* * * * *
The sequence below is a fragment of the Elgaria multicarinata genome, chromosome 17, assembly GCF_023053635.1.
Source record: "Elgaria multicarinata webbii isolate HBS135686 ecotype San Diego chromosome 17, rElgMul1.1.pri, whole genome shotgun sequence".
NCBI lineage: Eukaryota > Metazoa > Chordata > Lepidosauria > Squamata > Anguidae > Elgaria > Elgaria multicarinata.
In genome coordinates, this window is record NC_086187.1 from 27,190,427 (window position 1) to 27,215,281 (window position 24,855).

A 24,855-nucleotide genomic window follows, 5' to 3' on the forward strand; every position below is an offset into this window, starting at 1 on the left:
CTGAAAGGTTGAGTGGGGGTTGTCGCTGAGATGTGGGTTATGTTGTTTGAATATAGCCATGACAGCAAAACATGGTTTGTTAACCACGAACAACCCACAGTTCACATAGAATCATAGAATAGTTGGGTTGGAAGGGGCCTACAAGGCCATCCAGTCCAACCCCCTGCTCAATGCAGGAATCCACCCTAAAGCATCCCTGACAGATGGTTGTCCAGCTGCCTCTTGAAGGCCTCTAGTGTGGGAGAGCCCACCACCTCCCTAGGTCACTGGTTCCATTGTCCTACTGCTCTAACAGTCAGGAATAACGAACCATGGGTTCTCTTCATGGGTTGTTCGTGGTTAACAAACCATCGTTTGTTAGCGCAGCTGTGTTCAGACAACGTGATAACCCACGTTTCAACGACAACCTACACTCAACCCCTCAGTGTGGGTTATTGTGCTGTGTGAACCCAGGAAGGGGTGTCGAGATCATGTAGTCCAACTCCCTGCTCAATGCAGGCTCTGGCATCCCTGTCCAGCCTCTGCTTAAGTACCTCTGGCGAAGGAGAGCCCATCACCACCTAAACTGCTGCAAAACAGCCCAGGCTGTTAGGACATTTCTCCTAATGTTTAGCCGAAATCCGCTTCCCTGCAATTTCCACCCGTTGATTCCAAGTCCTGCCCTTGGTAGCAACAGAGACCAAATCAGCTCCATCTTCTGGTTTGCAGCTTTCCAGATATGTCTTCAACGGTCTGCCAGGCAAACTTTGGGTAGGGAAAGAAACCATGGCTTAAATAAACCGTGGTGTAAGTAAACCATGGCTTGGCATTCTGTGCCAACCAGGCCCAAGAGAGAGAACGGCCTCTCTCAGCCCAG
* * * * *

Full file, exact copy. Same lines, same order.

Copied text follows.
The sequence below is a fragment of the Elgaria multicarinata genome, chromosome 17, assembly GCF_023053635.1.
Source record: "Elgaria multicarinata webbii isolate HBS135686 ecotype San Diego chromosome 17, rElgMul1.1.pri, whole genome shotgun sequence".
NCBI lineage: Eukaryota > Metazoa > Chordata > Lepidosauria > Squamata > Anguidae > Elgaria > Elgaria multicarinata.
In genome coordinates, this window is record NC_086187.1 from 27,190,427 (window position 1) to 27,215,281 (window position 24,855).

A 24,855-nucleotide genomic window follows, 5' to 3' on the forward strand; every position below is an offset into this window, starting at 1 on the left:
CTGAAAGGTTGAGTGGGGGTTGTCGCTGAGATGTGGGTTATGTTGTTTGAATATAGCCATGACAGCAAAACATGGTTTGTTAACCACGAACAACCCACAGTTCACATAGAATCATAGAATAGTTGGGTTGGAAGGGGCCTACAAGGCCATCCAGTCCAACCCCCTGCTCAATGCAGGAATCCACCCTAAAGCATCCCTGACAGATGGTTGTCCAGCTGCCTCTTGAAGGCCTCTAGTGTGGGAGAGCCCACCACCTCCCTAGGTCACTGGTTCCATTGTCCTACTGCTCTAACAGTCAGGAATAACGAACCATGGGTTCTCTTCATGGGTTGTTCGTGGTTAACAAACCATCGTTTGTTAGCGCAGCTGTGTTCAGACAACGTGATAACCCACGTTTCAACGACAACCTACACTCAACCCCTCAGTGTGGGTTATTGTGCTGTGTGAACCCAGGAAGGGGTGTCGAGATCATGTAGTCCAACTCCCTGCTCAATGCAGGCTCTGGCATCCCTGTCCAGCCTCTGCTTAAGTACCTCTGGCGAAGGAGAGCCCATCACCACCTAAACTGCTGCAAAACAGCCCAGGCTGTTAGGACATTTCTCCTAATGTTTAGCCGAAATCCGCTTCCCTGCAATTTCCACCCGTTGATTCCAAGTCCTGCCCTTGGTAGCAACAGAGACCAAATCAGCTCCATCTTCTGGTTTGCAGCTTTCCAGATATGTCTTCAACGGTCTGCCAGGCAAACTTTGGGTAGGGAAAGAAACCATGGCTTAAATAAACCGTGGTGTAAGTAAACCATGGCTTGGCATTCTGTGCCAACCAGGCCCAAGAGAGAGAACGGCCTCTCTCAGCCCAG